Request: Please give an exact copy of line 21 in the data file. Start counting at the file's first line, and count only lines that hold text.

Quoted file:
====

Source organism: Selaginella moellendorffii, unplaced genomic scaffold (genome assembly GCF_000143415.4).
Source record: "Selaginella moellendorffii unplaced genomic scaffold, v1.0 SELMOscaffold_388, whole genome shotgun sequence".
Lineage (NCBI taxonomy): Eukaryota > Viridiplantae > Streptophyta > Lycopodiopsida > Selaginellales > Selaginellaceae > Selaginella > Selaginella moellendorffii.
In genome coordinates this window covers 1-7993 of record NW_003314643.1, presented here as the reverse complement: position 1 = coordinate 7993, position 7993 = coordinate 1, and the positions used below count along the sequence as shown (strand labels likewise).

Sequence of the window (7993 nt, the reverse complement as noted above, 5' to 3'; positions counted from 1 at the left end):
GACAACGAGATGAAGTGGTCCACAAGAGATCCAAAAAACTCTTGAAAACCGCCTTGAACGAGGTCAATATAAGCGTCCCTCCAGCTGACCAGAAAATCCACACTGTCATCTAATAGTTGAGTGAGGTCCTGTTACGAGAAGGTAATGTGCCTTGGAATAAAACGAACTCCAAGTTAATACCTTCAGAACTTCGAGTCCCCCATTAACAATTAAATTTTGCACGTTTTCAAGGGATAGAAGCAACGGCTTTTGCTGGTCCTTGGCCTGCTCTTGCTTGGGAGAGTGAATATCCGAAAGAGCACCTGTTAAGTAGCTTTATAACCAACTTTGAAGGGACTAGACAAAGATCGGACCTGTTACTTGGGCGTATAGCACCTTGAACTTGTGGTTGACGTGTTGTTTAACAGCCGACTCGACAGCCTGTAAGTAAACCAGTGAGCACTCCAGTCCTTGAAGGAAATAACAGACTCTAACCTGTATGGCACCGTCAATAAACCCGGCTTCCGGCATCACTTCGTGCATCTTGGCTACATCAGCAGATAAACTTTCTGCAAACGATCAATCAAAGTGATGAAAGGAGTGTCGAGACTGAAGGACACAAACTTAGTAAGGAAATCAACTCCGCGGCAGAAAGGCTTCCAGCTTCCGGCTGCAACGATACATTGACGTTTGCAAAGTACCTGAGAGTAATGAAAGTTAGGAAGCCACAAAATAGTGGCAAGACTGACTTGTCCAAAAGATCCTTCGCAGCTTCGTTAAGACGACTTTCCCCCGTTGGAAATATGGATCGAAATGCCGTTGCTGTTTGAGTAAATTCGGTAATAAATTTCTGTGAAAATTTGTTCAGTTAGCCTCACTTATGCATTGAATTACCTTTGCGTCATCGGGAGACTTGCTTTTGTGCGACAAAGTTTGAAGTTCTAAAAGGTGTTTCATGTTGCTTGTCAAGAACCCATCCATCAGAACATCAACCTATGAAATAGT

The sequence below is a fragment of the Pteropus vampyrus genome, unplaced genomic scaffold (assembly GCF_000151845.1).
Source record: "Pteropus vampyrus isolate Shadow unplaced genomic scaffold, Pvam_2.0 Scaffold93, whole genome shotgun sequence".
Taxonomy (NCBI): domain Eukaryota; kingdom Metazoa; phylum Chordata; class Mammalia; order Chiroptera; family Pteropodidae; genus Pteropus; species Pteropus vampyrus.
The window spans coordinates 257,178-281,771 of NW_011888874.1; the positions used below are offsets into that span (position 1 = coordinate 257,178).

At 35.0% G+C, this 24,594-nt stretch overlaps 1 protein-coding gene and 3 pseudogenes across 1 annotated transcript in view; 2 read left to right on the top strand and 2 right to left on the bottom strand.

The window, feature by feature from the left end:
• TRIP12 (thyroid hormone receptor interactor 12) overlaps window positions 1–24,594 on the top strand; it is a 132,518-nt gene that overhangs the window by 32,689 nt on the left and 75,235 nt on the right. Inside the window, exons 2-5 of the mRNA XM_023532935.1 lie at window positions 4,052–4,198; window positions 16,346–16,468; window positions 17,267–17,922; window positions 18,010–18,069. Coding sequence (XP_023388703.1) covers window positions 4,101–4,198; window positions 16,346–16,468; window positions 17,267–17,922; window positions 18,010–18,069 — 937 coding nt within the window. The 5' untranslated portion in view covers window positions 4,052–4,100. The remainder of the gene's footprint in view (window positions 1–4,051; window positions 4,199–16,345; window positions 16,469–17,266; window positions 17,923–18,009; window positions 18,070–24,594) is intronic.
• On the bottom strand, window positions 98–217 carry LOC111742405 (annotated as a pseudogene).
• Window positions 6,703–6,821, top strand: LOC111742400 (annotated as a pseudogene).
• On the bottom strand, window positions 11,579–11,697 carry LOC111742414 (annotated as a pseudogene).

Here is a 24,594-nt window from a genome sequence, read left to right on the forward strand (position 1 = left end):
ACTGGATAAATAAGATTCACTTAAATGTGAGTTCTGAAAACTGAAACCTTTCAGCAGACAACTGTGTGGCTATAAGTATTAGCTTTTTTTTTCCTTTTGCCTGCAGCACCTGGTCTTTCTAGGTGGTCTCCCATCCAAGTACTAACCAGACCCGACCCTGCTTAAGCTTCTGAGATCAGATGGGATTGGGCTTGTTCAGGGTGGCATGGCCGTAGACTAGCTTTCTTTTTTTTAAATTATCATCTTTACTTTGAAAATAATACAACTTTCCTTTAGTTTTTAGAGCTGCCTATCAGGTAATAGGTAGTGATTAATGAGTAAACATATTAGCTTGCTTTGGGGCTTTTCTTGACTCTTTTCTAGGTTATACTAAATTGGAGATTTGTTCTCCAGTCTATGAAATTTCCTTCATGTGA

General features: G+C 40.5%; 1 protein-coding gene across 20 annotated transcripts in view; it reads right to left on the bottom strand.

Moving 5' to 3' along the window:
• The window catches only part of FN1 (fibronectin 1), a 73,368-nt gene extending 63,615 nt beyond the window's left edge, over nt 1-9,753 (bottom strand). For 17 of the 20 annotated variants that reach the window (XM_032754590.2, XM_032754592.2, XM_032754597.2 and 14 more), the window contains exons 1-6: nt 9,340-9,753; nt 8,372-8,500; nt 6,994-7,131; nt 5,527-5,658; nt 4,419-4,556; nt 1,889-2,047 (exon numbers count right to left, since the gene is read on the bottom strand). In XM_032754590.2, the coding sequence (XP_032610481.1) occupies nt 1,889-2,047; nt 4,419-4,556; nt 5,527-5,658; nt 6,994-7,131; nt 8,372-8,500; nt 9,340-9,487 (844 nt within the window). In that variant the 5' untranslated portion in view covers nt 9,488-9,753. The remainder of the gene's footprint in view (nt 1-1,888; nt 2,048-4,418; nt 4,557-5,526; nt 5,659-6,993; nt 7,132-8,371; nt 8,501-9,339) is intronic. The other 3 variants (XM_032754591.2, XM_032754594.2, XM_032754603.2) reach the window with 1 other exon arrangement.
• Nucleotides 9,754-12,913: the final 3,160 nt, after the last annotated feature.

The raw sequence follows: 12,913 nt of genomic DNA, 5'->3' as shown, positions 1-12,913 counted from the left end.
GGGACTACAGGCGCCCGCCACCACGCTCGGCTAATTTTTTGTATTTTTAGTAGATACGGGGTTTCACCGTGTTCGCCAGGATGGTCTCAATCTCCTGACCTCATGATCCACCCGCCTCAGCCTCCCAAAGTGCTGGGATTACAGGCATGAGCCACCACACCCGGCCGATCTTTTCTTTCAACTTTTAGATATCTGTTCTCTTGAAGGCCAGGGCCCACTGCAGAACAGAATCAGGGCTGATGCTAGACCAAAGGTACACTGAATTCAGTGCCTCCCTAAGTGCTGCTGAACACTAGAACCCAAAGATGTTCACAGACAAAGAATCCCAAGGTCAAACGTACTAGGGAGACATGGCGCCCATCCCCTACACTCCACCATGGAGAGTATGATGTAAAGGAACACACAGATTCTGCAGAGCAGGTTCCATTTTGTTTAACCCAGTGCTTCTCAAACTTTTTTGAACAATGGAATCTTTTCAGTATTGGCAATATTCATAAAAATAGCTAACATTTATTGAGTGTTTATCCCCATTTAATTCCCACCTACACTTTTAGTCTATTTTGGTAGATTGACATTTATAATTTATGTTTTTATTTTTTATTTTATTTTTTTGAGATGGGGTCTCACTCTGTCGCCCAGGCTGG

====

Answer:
• The window catches only part of FN1 (fibronectin 1), a 73,368-nt gene extending 63,615 nt beyond the window's left edge, over nt 1-9,753 (bottom strand). For 17 of the 20 annotated variants that reach the window (XM_032754590.2, XM_032754592.2, XM_032754597.2 and 14 more), the window contains exons 1-6: nt 9,340-9,753; nt 8,372-8,500; nt 6,994-7,131; nt 5,527-5,658; nt 4,419-4,556; nt 1,889-2,047 (exon numbers count right to left, since the gene is read on the bottom strand). In XM_032754590.2, the coding sequence (XP_032610481.1) occupies nt 1,889-2,047; nt 4,419-4,556; nt 5,527-5,658; nt 6,994-7,131; nt 8,372-8,500; nt 9,340-9,487 (844 nt within the window). In that variant the 5' untranslated portion in view covers nt 9,488-9,753. The remainder of the gene's footprint in view (nt 1-1,888; nt 2,048-4,418; nt 4,557-5,526; nt 5,659-6,993; nt 7,132-8,371; nt 8,501-9,339) is intronic. The other 3 variants (XM_032754591.2, XM_032754594.2, XM_032754603.2) reach the window with 1 other exon arrangement.